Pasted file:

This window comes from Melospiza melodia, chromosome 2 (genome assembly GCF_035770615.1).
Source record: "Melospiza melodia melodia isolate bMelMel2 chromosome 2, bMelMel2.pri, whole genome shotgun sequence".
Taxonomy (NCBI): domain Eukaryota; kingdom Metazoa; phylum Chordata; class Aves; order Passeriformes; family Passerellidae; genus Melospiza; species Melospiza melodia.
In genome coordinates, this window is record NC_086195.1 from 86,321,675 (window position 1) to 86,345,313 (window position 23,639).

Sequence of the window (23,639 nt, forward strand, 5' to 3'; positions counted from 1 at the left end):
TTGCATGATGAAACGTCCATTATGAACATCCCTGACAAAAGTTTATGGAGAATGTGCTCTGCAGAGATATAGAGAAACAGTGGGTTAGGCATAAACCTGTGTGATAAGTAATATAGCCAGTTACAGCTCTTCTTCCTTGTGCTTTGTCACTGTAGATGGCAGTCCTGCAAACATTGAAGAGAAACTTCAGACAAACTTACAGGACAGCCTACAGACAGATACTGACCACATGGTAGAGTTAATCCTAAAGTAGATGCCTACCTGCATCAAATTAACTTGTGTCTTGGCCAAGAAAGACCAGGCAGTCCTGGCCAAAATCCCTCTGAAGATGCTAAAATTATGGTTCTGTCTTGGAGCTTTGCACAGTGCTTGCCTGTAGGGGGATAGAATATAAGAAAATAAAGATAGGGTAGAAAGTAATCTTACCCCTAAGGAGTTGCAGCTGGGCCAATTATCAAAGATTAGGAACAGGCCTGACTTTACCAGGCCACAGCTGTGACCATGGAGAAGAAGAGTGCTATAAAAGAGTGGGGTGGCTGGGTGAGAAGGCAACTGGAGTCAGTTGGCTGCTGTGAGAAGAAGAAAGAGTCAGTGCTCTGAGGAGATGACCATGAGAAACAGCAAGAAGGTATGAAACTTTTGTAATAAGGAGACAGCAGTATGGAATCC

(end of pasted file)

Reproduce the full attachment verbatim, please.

This window comes from Melospiza melodia, chromosome 2 (genome assembly GCF_035770615.1).
Source record: "Melospiza melodia melodia isolate bMelMel2 chromosome 2, bMelMel2.pri, whole genome shotgun sequence".
Taxonomy (NCBI): domain Eukaryota; kingdom Metazoa; phylum Chordata; class Aves; order Passeriformes; family Passerellidae; genus Melospiza; species Melospiza melodia.
In genome coordinates, this window is record NC_086195.1 from 86,321,675 (window position 1) to 86,345,313 (window position 23,639).

Sequence of the window (23,639 nt, forward strand, 5' to 3'; positions counted from 1 at the left end):
TTGCATGATGAAACGTCCATTATGAACATCCCTGACAAAAGTTTATGGAGAATGTGCTCTGCAGAGATATAGAGAAACAGTGGGTTAGGCATAAACCTGTGTGATAAGTAATATAGCCAGTTACAGCTCTTCTTCCTTGTGCTTTGTCACTGTAGATGGCAGTCCTGCAAACATTGAAGAGAAACTTCAGACAAACTTACAGGACAGCCTACAGACAGATACTGACCACATGGTAGAGTTAATCCTAAAGTAGATGCCTACCTGCATCAAATTAACTTGTGTCTTGGCCAAGAAAGACCAGGCAGTCCTGGCCAAAATCCCTCTGAAGATGCTAAAATTATGGTTCTGTCTTGGAGCTTTGCACAGTGCTTGCCTGTAGGGGGATAGAATATAAGAAAATAAAGATAGGGTAGAAAGTAATCTTACCCCTAAGGAGTTGCAGCTGGGCCAATTATCAAAGATTAGGAACAGGCCTGACTTTACCAGGCCACAGCTGTGACCATGGAGAAGAAGAGTGCTATAAAAGAGTGGGGTGGCTGGGTGAGAAGGCAACTGGAGTCAGTTGGCTGCTGTGAGAAGAAGAAAGAGTCAGTGCTCTGAGGAGATGACCATGAGAAACAGCAAGAAGGTATGAAACTTTTGTAATAAGGAGACAGCAGTATGGAATCC